Comment by TGC — March 25, 2012 @ 3:04 pm - March 25, 2012

  3. This shouldn´t matter if the SCOTUS should vote in favor; IF, in the coming elections the Republicans add more seats in the House, take absolute control of the Senate, and a elect a President, to repeal Obamacare. In the meantime, this will be a nailbiter. Justice Kagan refuses to recuse herself, for having been an active participant in the development of Obamacare. So she will vote in favor, as will Justice Sotomayor, Ginsberg, and possibly Kennedy. Justice Scalia has historically voted in favor of the Commerce Clause. I can only hope that in the case of the mandate in Obamacare that he will see this as an abuse of the clause. Commerce has always been voluntary, a contract between two or more parties. The mandate is not voluntary, it is EXTORTION! The Govenment i.e. the Obama Administration is no better than the mafia. Pay us or we will burn down your business. The problem with the left is that they want equal results for everybody. They don´t understand that not everybody wants the same things. Some people can be happy making $25,000. a year where another is not content earning a million dollars a year and want more. Look at the sports stars, they make a couple a million in a season and at contract time want the want ten million or more. The left doesn´t tell them that they should make only as much as a school teacher or a contruction worker. Equality is equal opportunity to make as much or as little as you want. Equality of opportunity is to buy or not to buy health insurance. If the mandate is ruled Constitutional then the government can tell us we must buy eat brocoli to the exclusion of all other vegetables.

    Comment by Roberto — March 25, 2012 @ 4:30 pm - March 25, 2012

  4. “First, the breathtaking and unprecedented matter of Congress’s suggestion that it can force private citizens to purchase goods from private companies lest they face a fine. This has been the main focus over the past several months since they agreed to hear the case.”

    Seriously Dan, I am not being snarky here, but how do you square this statement with your support for Romney. Romney has engaged in numerous intellectual contortions in his attempt to distinguish the Massachusetts program from Obama’s. But not even he has tried to deny that his program requires people to buy goods from prvate companies or risk a fine. If this is the “mammoth gorge” that seaprates the left from the right, how can you possibly justify your support for Romney?

    Comment by Brendan — March 25, 2012 @ 4:33 pm - March 25, 2012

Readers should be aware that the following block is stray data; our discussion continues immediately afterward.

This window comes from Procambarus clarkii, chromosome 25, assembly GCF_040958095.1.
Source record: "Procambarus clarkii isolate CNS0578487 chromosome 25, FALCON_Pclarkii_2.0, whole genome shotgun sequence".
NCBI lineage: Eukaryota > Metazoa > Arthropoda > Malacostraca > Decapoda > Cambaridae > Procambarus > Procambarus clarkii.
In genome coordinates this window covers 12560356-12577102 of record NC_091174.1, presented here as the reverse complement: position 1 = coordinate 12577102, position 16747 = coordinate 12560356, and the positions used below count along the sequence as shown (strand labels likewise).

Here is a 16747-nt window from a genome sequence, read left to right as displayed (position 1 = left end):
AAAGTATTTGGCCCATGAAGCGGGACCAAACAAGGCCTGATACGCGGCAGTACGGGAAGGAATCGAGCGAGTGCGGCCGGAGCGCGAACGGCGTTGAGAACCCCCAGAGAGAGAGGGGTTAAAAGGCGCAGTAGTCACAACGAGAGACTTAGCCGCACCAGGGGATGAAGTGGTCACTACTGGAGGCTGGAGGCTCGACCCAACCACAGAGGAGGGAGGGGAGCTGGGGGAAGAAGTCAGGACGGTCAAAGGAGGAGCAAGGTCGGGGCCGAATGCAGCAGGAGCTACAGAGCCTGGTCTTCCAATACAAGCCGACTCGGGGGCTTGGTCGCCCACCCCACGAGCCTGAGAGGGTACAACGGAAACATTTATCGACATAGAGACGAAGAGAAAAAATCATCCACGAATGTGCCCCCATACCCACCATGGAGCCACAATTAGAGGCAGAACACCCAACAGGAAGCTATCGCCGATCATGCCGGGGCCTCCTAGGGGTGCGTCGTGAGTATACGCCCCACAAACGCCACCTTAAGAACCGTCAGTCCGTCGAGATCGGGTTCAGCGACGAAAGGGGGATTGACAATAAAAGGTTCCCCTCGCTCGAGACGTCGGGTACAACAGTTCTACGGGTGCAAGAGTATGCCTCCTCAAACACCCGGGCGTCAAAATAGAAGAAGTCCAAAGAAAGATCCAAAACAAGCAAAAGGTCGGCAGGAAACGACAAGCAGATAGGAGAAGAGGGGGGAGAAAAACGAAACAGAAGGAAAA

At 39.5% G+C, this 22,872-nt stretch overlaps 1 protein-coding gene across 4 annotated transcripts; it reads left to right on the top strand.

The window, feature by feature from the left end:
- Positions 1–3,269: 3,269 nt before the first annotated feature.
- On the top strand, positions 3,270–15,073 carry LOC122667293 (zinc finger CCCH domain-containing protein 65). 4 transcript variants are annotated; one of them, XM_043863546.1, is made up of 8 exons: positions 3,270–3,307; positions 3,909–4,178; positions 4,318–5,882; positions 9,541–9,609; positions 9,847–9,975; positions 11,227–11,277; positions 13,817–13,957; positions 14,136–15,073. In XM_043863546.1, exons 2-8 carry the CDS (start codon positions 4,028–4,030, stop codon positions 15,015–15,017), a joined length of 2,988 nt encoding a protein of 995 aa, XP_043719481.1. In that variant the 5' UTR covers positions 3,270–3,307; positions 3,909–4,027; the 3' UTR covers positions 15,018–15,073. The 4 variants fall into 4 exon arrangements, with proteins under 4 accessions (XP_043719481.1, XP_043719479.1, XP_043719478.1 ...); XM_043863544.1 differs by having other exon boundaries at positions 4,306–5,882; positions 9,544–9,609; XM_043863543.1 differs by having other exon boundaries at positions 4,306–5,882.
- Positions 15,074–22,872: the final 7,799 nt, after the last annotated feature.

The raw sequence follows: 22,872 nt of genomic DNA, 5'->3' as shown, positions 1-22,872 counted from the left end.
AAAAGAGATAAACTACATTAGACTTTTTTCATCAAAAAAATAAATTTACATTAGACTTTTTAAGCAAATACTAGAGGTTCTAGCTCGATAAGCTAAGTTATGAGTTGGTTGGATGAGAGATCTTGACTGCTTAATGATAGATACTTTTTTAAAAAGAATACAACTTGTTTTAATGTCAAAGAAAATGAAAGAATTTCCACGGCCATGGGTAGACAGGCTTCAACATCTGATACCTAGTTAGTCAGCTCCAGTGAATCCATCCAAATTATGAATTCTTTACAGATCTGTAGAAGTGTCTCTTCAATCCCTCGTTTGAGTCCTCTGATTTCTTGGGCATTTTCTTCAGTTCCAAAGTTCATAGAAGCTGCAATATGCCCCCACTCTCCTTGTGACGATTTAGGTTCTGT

5. BTW, congrats to Helio for winning the Honda Gran Prix in St. Pete. 😉

    Comment by TGC — March 25, 2012 @ 5:36 pm - March 25, 2012

  6. great post Nick. I sure hope they declare it unconstitutional, but we know the liberals will bow to Obama’s wishes. Hopefully the rest will not

    Comment by Mark — March 25, 2012 @ 5:41 pm - March 25, 2012

  7. One possibility if they throw out the individual mandate is to legislate a follow up rule to allow for a limited period for signing up, and you do so for 1-5 years. Thus, if you have a bad accident, and you are not covered, you cannot get coverage until the periodic open phase of health insurance sign-ups comes around again. Now all those young whipper-snappers have to judge whether they want health insurance or be without it for an irreducible and possibly long period of time. It is still mandatory, but it would definitely address the involuntary nature of the current law that so incenses many conservatives.

    Comment by Cas — March 25, 2012 @ 6:17 pm - March 25, 2012

  8. The Supreme Court is our only shot at breaking this unconstitutional law. While I hesitate to utilize courts for laws Congress passes, it is imperative that we eliminate Obamacare now before 2013. Because there is a decent chance His Majesty will win, and then this country is totally sunk.

    Comment by davinci — March 25, 2012 @ 7:12 pm - March 25, 2012

  9. Brendan,

    The Romneycare issue is entirely one of Massachusetts law and it does not violate the commerce clause of the Constitution since that restriction is against the Congress and the laws passed by Congress.

    Presumably, a state can mandate what you must buy if the constitution of that state does not say otherwise. A lot of interesting information, background and speculation about Romneycare v Obamacare can be gotten here.

    Comment by heliotrope — March 25, 2012 @ 7:42 pm - March 25, 2012

  10. Brendan, the author of this article is Nick (Colorado Patriot), not Dan.

    While I hesitate to utilize courts for laws Congress passes

    Isn’t the purpose of the Supreme Court to enforce the Constitution (i.e. not allow the legislative or executive branches to abuse their power and hence violate the Constitution)? That was my impression, but perhaps I am just ignorant on the subject (which is entirely possible).

    Comment by Rattlesnake — March 25, 2012 @ 9:34 pm - March 25, 2012

  11. What is this “Constitution” you all speak of? If it ‘s the document I think it is, our overlords (congress) haven’t felt particularly bound by it for quite some time as far as I can tell.

    Comment by Bastiat Fan — March 25, 2012 @ 10:10 pm - March 25, 2012

  12. […] Why the SCOTUS Decision on ObamaCare Shouldn’t Matter […]

    Pingback by GayPatriot » Does Obama Lose Either Way? — March 25, 2012 @ 11:58 pm - March 25, 2012

  13. I will press for a TOTAL Reversal of ALL of the INCREMENTAL Advances over the last 75 years so that this can not be picked up where it was left off!!!!!! Make the progressives start all over again and publicly expose them as they do!!!!!!! NOW……. Who’s gonna do that?????????

    Comment by Dennis the Menace — March 26, 2012 @ 10:44 am - March 26, 2012